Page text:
Wildlife Viewing on the North Shore
The Capilano River Fish Hatchery in Capilano River Regional Park teems with piscicultural activity year-round. The best part about it is that visitors get to spy on the fry through glass walls that surround their tanks. It’s like a giant aquarium set in a rock canyon.
The Seymour River Hatchery in the Lower Seymour Conservation Reserve has ponds full of coho and steelhead fry beside Hurry Creek. You’ll have to make your way almost to the Seymour Dam to see them. By then you’ll need a break. Follow the trail from the hatchery to the river, where you’ll discover a sweet little beach offshore by which the fry school when first released in spring. Come summer, you can even take a dip with them!
In 1993, Whytecliff Marine Park became Canada’s first Marine Protected Area. Harvesting or collecting any marine life beneath the waters of this sanctuary is prohibited. Upwards of 200 marine animal species, with exotic names such as the speckled sanddab or the sunflower seastar, call these waters home.
Wildlife Viewing in Whistler and the Sea to Sky Highway
In spring and fall, the Squamish Estuary provides a rest stop for migratory birds. In winter, the moderating influence of Howe Sound’s ocean waters keeps much of the estuary ice-free. Elegant trumpeter swans spend the winter here, as do regal bald eagles. Bundle up and take a walk to see them.
Winter is the best time to walk the dike trail in the Brackendale Eagle Reserve, located farther north on the Squamish River. Short days and low light create an austere atmosphere. Eagles gather in the bare branches of the black cottonwood trees that tower above the Squamish River. The trees stand some distance away on the far shore, across the wide, milk-grey waters. Some trees are decorated with a dozen or more eagles, mute and motionless. As your eyes scan the forest perimeter, you can make out hundreds of such shapes. Although many of the eagles will head north in summer, others nest here year-round, as the bundles of twigs that bulge out near the tops of some of the cottonwoods attest. Equally at home here are the skittish glaucous gulls. If it’s a lean winter, their carcasses are just as likely to be on the menu as the salmon carrion left from late fall coho runs on the Squamish River. In the early morning hours, before the daily arrival of bird-watchers, eagles frequent the banks on both sides of the river. Once the admirers appear, the eagles put the river between themselves and the gawkers.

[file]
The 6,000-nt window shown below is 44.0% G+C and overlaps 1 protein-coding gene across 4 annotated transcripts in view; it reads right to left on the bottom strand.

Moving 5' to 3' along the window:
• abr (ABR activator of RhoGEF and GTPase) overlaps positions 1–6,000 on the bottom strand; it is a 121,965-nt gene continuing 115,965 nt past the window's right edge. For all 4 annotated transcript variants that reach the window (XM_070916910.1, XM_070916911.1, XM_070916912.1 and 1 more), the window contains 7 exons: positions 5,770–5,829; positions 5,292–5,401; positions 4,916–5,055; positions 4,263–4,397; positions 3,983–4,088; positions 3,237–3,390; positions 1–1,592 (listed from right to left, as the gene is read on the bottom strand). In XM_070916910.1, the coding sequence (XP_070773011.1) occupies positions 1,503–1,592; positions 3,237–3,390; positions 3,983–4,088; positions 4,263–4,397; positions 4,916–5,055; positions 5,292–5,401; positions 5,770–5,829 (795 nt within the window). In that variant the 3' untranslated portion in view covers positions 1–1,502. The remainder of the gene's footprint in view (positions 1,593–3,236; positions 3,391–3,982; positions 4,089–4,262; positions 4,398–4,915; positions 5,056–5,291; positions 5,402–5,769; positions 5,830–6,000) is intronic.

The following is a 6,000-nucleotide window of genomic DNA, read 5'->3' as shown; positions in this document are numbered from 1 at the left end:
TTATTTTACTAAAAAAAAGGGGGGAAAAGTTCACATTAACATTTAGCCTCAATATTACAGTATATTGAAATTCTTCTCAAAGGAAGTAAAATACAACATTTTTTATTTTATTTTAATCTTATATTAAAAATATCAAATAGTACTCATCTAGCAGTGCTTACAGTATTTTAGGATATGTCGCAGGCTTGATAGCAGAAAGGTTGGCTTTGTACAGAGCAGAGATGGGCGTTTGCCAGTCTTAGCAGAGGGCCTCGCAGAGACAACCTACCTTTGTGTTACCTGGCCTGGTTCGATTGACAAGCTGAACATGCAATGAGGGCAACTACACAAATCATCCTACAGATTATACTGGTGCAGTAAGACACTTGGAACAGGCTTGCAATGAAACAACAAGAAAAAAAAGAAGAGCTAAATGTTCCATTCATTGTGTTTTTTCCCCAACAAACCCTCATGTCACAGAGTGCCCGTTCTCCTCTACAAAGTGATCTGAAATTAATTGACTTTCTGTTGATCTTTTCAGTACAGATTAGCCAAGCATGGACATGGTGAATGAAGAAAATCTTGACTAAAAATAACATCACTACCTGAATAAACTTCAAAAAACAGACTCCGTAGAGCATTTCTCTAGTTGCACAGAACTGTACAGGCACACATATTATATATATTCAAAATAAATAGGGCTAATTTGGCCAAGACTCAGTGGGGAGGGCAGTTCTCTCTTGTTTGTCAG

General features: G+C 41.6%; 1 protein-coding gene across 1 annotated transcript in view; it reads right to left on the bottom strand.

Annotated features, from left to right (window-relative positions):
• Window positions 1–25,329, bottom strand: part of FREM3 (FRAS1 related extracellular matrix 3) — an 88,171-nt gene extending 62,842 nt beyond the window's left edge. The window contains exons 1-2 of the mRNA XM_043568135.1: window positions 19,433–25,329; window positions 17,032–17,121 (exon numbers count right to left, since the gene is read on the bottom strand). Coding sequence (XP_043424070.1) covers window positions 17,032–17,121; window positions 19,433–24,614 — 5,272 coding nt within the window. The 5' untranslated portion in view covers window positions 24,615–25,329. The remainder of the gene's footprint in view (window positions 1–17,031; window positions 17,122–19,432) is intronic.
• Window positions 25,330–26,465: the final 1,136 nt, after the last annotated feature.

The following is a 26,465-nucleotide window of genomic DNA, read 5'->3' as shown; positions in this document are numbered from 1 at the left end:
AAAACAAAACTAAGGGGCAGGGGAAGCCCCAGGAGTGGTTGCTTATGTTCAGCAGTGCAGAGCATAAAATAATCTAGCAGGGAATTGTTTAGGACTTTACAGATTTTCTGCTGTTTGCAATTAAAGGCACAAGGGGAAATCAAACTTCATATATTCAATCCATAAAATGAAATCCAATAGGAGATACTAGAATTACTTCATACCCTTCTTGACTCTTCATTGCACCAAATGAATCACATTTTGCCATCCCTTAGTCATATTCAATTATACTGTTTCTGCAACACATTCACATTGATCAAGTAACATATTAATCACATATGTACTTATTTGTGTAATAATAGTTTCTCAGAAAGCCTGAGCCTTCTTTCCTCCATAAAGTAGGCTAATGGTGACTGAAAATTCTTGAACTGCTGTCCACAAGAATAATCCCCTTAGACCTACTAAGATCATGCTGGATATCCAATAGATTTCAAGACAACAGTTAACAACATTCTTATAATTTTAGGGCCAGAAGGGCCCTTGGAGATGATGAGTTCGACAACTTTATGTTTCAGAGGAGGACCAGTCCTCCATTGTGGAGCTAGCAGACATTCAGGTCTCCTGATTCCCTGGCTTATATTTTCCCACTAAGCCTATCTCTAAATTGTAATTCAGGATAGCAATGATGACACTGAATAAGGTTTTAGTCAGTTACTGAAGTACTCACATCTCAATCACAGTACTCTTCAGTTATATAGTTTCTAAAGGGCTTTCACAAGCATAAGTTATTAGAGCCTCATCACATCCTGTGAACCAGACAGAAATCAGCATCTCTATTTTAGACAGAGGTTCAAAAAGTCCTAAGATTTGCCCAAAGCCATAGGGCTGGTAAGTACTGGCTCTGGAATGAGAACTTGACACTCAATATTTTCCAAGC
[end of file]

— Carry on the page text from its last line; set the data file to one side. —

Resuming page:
Over the past 20 years, Brackendale sculptor Thor Froslev has led the fight for the protection of the Squamish winter eagle habitat. Six of his large wooden carvings, on which the aristocratic profile of an eagle is represented, stand at strategic points in the vicinity of the birds’ winter home, including on Hwy 99. In 1996, the BC government announced the creation of a 1,482-acre (600-ha) sanctuary for the eagles, which can number more than 3,769 in winter. Froslev has now turned to monitoring the health of the Squamish River. Without healthy salmon runs, there would be far fewer eagles drawn to feed in this relatively small but vital stretch of water. Froslev maintains his vigilance from his home in the Brackendale Art Gallery, which he established in 1969. Located on Government Rd several kilometres north of the dike where most eagle viewing takes place, he has assembled a coterie of artists to conduct workshops and concerts, with the eagles and river as the core theme. As well, the Brackendale Gallery offers daily walking tours, led by naturalists, of the prime eagle-viewing areas. The gallery also arranges river tours that give visitors a chance to see eagles in more secluded habitats such as nearby Baynes Island.